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  • MSC Seaview Christened in Genoa


    MSC Cruises christened its newest ship this weekend, celebrating the 5,331-passenger MSC Seaview during an over the top ceremony in Genoa. The huge new ship will now spend the summer sailing the Mediterranean—including ports like Barcelona, Marseille, Naples, and Valletta—before crossing the Atlantic to spend the winter in Brazil, sailing from the city of Santos, near São Paulo.

    It’s the latest mega-ship from MSC, which specializes in family-friendly cruises that are hugely popular in Europe but perhaps a bit less known here in the U.S. Of course, MSC is trying to change that: A sister ship to Seaview, the MSC Seaside, arrived in Miami in December 2017 and has been sailing the Caribbean ever since. The company took fourth place, ahead of stalwarts like Holland America and Celebrity, in Condé Nast Traveler’s 2017 Readers’ Choice Awards for best large-ship line.

    While the Seaview’s not necessarily a record setter in terms of size—at 1,059 feet long, it’s a shade smaller than the world’s largest cruise ship, Royal Caribbean's Symphony of the Seas—it is a quintessential example of how much a ship can offer these days. Onboard, Seaview has seemingly endless stateroom categories (many with balconies), ten restaurants, 19 bars, water slides, pools, a wrap-around boardwalk that offers plenty of outdoor space, kids clubs, even bowling alleys. Among the restaurants are two concepts from Roy Yamaguchi, the Asian fusion pioneer behind the Roy's Restaurant chain, and the first-ever cruise ship restaurant from Ramón Freixa, who holds two Michelin stars for his eponymous restaurant at the Hotel Único Madrid.

    If that’s still not enough for you, MSC promises to up the ante in coming years: Its still-in-development World Class ships are slated to arrive in 2022 and 2023. They’ll be among the world’s largest, with room for 6,850 guests each—and we’re guessing even more stuff to do onboard.

    By Paul Brady, Conde Nast Traveler
    Re-posted on CruiseCrazies.com - Cruise News, Articles, Forums, Packing List, Ship Tracker, and more
    For more cruise news and articles go to https://www.cruisecrazies.com

    Edited by Jason



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    I'm sure it is a great ship. But like the new Royal Ship just put into service it is just two big, with two many passengers. I just do not believe they give a good all cruise vacation, unless you like cattle calls.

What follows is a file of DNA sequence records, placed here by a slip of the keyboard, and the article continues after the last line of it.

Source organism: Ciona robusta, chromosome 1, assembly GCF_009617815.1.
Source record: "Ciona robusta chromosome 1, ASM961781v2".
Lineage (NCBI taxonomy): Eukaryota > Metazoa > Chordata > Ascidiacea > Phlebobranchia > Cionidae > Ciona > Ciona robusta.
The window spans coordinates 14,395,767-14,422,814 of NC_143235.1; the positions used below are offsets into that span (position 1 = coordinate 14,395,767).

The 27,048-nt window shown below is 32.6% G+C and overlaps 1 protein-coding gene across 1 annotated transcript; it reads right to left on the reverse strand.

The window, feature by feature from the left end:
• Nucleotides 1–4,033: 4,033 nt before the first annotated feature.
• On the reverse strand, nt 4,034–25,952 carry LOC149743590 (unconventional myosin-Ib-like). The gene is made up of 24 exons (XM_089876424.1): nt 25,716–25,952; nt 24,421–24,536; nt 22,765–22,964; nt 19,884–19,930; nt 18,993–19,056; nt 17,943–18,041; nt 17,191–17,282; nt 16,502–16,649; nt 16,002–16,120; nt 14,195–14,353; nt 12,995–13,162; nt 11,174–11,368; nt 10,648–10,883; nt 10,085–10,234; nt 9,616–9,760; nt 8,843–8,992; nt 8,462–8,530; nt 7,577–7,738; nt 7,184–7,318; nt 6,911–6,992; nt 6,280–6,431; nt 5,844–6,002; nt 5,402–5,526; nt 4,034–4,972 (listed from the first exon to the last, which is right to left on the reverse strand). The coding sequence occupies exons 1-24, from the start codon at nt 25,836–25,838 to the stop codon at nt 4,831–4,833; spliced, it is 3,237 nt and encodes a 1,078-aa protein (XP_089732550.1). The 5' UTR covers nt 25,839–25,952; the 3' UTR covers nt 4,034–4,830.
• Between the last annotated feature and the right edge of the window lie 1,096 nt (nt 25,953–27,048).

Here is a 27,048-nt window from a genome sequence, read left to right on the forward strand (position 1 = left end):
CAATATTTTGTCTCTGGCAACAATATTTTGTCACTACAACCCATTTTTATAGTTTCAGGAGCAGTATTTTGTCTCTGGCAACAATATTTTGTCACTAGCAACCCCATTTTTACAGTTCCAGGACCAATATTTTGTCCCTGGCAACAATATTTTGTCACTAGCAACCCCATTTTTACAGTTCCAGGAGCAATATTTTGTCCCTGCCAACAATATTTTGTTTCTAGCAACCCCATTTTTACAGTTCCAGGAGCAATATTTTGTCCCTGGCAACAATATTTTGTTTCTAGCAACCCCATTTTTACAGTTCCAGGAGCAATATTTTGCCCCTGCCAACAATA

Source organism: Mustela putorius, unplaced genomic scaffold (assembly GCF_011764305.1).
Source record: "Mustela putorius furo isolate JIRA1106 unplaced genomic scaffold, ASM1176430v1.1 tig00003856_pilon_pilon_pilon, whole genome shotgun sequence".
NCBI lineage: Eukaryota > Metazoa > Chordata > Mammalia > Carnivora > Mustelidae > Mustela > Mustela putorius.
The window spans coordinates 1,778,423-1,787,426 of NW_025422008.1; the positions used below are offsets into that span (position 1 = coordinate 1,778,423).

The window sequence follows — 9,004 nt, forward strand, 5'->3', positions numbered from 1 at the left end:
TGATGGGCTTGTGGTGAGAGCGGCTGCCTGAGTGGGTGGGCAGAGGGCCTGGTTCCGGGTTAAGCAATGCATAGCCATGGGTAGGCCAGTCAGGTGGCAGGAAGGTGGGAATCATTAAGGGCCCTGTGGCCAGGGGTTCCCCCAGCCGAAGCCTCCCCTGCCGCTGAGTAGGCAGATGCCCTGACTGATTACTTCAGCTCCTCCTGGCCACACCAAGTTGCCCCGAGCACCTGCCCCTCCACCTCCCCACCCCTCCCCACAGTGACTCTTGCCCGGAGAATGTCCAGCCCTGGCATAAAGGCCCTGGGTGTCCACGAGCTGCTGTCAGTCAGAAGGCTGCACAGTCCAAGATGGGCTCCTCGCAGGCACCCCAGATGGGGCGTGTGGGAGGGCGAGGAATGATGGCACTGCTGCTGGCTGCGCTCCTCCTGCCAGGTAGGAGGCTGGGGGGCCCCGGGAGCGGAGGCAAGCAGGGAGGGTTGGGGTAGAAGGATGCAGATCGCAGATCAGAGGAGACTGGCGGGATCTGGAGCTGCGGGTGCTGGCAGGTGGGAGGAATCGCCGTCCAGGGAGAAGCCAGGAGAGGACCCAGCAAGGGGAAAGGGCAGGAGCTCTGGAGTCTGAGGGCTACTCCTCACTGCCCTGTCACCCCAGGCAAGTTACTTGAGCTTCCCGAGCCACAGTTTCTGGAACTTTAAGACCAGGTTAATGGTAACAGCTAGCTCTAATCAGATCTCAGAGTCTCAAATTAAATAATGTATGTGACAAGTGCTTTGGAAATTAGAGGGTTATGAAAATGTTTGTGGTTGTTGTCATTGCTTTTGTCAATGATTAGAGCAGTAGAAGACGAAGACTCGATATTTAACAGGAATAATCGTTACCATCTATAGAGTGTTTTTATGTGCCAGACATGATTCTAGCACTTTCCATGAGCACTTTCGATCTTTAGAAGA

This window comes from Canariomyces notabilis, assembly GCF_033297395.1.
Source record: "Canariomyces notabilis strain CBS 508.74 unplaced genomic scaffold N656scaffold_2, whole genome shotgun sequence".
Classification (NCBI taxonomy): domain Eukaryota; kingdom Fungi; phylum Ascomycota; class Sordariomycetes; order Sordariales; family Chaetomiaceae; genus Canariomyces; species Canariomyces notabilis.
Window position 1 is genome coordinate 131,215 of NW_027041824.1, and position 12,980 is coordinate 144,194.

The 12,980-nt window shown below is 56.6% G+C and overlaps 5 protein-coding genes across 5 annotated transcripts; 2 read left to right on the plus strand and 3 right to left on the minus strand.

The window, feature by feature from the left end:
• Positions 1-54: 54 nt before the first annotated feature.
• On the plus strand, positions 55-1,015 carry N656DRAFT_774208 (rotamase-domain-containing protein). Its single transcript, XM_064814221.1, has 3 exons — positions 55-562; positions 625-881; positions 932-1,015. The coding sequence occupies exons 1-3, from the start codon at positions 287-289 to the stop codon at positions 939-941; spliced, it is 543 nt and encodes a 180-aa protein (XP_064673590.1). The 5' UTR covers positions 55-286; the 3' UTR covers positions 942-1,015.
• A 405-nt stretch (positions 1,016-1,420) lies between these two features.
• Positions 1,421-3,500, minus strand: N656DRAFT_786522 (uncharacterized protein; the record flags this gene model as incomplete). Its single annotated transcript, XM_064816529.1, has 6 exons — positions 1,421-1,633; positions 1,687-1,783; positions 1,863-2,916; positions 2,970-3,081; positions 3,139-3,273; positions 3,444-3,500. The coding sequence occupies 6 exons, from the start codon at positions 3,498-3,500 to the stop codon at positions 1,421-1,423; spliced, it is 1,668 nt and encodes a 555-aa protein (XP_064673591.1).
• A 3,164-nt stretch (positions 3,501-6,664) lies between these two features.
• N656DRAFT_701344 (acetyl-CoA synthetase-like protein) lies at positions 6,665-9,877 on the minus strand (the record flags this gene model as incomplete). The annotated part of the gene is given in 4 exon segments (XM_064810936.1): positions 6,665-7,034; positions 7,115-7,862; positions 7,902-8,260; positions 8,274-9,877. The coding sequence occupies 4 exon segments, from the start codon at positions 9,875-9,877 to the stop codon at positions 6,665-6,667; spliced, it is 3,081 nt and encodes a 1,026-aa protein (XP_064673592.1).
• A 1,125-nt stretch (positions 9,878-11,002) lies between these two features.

And while it is rare in a emergency I do not believe they are safe.   The strict safety standards under SOLAS  for lifeboats and deploying them cannot be met by guests is a abandon ship is called for. The rules require lifeboats  to be loaded and launched within 30 minutes of a signal to abandon ship. And while this maybe is possible using hand selected passengers, it can never happen on a ship with 7000 plus souls on the ship

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    Not only is it humongous, but it doesn’t even look like a ship. Even the Epic’s Haven sitting on top of the ship like a giant block bothered me. Let’s bring back the ships where you feel like you’re on, well, a cruise ship!

    Edited by Jan115

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    16 hours ago, Jan115 said:

    Not only is it humongous, but it doesn’t even look like a ship. Even the Epic’s Haven sitting on top of the ship like a giant block bothered me. Let’s bring back the ships where you feel like you’re on, well, a cruise ship!

    It is becasue "Cruise Ships" today are really not design to be ocean going ships. Lets face facts, they are floating bath tubs with a hotel resort on top of them.  They are design to be a resort for guests, that happen to float on claim waters.  It is all about maximum passengers, more balcony cabins, bigger and more for the guest. 

    Look at true ocean liners or ships built for trans ocean trips they do not look like the average cruise ship today. And while some cruise ships are very large, they are also very top heavy. But the largest cruise ships in the world in a the middle of a class 4 hurricane and they will not come out in good shape, unlike real ships which have been through the middle of these storms. 

    Even the largest ships in the World are very very small in a major storm. That is why cruise lines run away from storms.  The SS United States was a true ocean liner at 54,000 GT it was more stable in seas than the most advance modern cruise liner today is.  And the SS United States went into service in 1951, almost 70 years ago, if she was still operational she would run circles around today's cruise ships in any weather, with a cruising speed 150% of the average current cruise ships. 

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